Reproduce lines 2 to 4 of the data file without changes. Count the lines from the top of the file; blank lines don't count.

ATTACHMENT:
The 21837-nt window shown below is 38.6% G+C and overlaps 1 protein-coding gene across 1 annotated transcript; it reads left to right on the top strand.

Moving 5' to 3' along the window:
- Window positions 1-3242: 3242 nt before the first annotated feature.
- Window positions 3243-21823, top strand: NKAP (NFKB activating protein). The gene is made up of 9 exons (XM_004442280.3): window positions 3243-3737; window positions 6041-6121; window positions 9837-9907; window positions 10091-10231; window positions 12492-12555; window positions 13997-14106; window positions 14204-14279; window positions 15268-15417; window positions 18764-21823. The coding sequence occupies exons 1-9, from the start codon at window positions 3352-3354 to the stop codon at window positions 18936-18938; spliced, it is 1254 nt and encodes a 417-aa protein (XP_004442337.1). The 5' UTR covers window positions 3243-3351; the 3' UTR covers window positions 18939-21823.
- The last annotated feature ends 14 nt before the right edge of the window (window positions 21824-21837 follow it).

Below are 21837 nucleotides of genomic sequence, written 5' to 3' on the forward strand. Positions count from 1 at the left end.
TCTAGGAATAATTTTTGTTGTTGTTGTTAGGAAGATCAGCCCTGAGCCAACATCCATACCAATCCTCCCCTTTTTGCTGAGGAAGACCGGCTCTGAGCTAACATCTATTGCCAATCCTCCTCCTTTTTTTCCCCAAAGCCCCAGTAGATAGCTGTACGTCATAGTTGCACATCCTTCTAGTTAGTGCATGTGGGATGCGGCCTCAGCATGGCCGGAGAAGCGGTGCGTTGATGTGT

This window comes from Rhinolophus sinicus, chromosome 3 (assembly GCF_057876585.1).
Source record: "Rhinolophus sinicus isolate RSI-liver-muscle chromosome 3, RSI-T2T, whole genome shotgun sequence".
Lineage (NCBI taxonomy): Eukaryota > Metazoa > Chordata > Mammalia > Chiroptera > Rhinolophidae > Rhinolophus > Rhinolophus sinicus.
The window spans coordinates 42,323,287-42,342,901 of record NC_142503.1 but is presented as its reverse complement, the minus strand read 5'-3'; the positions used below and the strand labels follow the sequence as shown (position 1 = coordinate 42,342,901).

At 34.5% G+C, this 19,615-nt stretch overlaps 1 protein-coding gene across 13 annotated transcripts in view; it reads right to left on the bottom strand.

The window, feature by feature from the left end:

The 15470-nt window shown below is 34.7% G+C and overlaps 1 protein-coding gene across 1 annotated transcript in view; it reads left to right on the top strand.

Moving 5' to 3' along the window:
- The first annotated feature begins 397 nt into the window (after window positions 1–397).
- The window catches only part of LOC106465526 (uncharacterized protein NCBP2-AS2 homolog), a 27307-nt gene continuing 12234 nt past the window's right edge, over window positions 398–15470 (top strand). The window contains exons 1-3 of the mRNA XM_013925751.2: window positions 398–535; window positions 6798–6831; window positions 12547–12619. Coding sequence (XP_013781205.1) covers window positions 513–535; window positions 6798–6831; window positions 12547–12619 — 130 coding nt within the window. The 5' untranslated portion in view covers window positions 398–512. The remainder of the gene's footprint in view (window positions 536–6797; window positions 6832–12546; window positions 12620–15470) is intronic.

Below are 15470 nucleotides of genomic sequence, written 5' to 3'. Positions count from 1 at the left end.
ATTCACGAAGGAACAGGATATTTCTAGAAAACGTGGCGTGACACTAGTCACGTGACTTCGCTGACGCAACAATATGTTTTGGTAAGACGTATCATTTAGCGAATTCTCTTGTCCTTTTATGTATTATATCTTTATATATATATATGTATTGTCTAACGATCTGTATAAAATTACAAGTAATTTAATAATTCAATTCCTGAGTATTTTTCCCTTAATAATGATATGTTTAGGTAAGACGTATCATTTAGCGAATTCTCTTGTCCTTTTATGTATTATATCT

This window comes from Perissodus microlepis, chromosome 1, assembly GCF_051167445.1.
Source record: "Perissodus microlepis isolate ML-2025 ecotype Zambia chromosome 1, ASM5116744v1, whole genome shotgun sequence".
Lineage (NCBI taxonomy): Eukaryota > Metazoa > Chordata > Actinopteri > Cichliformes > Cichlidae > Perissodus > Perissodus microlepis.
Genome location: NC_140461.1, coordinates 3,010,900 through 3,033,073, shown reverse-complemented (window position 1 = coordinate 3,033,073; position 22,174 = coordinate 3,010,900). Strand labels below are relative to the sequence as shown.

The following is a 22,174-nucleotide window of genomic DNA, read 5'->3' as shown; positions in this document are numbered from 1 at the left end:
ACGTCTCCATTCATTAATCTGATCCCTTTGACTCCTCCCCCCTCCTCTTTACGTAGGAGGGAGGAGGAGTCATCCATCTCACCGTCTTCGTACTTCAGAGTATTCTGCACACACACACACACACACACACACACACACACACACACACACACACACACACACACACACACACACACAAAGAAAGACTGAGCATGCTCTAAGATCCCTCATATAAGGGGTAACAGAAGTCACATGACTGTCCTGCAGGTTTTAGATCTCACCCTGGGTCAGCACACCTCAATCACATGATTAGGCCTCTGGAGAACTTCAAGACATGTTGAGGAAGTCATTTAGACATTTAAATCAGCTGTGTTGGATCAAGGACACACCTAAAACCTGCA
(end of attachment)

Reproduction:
Moving 5' to 3' along the window:
- Window positions 1-3242: 3242 nt before the first annotated feature.
- Window positions 3243-21823, top strand: NKAP (NFKB activating protein). The gene is made up of 9 exons (XM_004442280.3): window positions 3243-3737; window positions 6041-6121; window positions 9837-9907; window positions 10091-10231; window positions 12492-12555; window positions 13997-14106; window positions 14204-14279; window positions 15268-15417; window positions 18764-21823. The coding sequence occupies exons 1-9, from the start codon at window positions 3352-3354 to the stop codon at window positions 18936-18938; spliced, it is 1254 nt and encodes a 417-aa protein (XP_004442337.1). The 5' UTR covers window positions 3243-3351; the 3' UTR covers window positions 18939-21823.